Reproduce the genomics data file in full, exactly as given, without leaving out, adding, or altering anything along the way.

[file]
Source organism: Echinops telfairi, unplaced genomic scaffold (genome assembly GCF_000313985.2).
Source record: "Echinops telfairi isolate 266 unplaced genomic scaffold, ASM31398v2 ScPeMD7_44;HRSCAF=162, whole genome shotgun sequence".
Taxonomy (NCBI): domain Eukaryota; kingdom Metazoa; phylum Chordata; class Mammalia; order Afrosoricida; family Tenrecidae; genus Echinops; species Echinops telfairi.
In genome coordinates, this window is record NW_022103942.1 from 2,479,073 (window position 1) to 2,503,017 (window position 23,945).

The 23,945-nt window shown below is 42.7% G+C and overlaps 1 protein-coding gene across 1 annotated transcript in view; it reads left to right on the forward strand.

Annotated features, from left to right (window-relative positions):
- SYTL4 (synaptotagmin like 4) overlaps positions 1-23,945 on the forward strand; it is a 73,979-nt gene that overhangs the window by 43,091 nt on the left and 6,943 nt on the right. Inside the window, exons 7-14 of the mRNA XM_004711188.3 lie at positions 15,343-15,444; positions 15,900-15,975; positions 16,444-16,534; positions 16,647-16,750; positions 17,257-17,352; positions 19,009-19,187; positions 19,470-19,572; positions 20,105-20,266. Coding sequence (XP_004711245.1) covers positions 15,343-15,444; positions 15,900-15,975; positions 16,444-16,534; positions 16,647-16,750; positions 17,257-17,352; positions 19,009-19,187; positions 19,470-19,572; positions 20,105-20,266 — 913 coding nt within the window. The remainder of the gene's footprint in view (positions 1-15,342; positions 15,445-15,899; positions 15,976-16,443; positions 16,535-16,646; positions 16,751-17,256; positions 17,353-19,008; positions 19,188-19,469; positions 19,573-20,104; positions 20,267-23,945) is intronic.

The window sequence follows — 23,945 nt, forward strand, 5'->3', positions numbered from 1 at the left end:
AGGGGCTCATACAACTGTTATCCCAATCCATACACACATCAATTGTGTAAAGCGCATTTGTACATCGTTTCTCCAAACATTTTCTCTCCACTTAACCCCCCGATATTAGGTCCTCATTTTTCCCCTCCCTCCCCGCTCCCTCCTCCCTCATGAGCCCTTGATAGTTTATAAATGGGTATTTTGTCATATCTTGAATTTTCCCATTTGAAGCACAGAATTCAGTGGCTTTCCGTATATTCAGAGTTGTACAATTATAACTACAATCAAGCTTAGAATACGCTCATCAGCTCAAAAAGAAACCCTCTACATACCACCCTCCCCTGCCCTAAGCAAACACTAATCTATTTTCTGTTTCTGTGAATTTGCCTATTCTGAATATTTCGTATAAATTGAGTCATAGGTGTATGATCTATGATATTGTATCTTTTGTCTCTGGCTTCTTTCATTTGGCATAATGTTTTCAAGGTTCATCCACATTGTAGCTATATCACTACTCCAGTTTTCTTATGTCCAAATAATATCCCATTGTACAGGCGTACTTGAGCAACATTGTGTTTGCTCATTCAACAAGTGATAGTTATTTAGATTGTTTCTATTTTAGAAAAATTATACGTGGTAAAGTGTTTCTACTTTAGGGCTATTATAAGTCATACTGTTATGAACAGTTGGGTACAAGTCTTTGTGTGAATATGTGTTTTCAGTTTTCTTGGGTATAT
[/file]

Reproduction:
Source organism: Echinops telfairi, unplaced genomic scaffold (genome assembly GCF_000313985.2).
Source record: "Echinops telfairi isolate 266 unplaced genomic scaffold, ASM31398v2 ScPeMD7_44;HRSCAF=162, whole genome shotgun sequence".
Taxonomy (NCBI): domain Eukaryota; kingdom Metazoa; phylum Chordata; class Mammalia; order Afrosoricida; family Tenrecidae; genus Echinops; species Echinops telfairi.
In genome coordinates, this window is record NW_022103942.1 from 2,479,073 (window position 1) to 2,503,017 (window position 23,945).

The 23,945-nt window shown below is 42.7% G+C and overlaps 1 protein-coding gene across 1 annotated transcript in view; it reads left to right on the forward strand.

Annotated features, from left to right (window-relative positions):
- SYTL4 (synaptotagmin like 4) overlaps positions 1-23,945 on the forward strand; it is a 73,979-nt gene that overhangs the window by 43,091 nt on the left and 6,943 nt on the right. Inside the window, exons 7-14 of the mRNA XM_004711188.3 lie at positions 15,343-15,444; positions 15,900-15,975; positions 16,444-16,534; positions 16,647-16,750; positions 17,257-17,352; positions 19,009-19,187; positions 19,470-19,572; positions 20,105-20,266. Coding sequence (XP_004711245.1) covers positions 15,343-15,444; positions 15,900-15,975; positions 16,444-16,534; positions 16,647-16,750; positions 17,257-17,352; positions 19,009-19,187; positions 19,470-19,572; positions 20,105-20,266 — 913 coding nt within the window. The remainder of the gene's footprint in view (positions 1-15,342; positions 15,445-15,899; positions 15,976-16,443; positions 16,535-16,646; positions 16,751-17,256; positions 17,353-19,008; positions 19,188-19,469; positions 19,573-20,104; positions 20,267-23,945) is intronic.

The window sequence follows — 23,945 nt, forward strand, 5'->3', positions numbered from 1 at the left end:
AGGGGCTCATACAACTGTTATCCCAATCCATACACACATCAATTGTGTAAAGCGCATTTGTACATCGTTTCTCCAAACATTTTCTCTCCACTTAACCCCCCGATATTAGGTCCTCATTTTTCCCCTCCCTCCCCGCTCCCTCCTCCCTCATGAGCCCTTGATAGTTTATAAATGGGTATTTTGTCATATCTTGAATTTTCCCATTTGAAGCACAGAATTCAGTGGCTTTCCGTATATTCAGAGTTGTACAATTATAACTACAATCAAGCTTAGAATACGCTCATCAGCTCAAAAAGAAACCCTCTACATACCACCCTCCCCTGCCCTAAGCAAACACTAATCTATTTTCTGTTTCTGTGAATTTGCCTATTCTGAATATTTCGTATAAATTGAGTCATAGGTGTATGATCTATGATATTGTATCTTTTGTCTCTGGCTTCTTTCATTTGGCATAATGTTTTCAAGGTTCATCCACATTGTAGCTATATCACTACTCCAGTTTTCTTATGTCCAAATAATATCCCATTGTACAGGCGTACTTGAGCAACATTGTGTTTGCTCATTCAACAAGTGATAGTTATTTAGATTGTTTCTATTTTAGAAAAATTATACGTGGTAAAGTGTTTCTACTTTAGGGCTATTATAAGTCATACTGTTATGAACAGTTGGGTACAAGTCTTTGTGTGAATATGTGTTTTCAGTTTTCTTGGGTATAT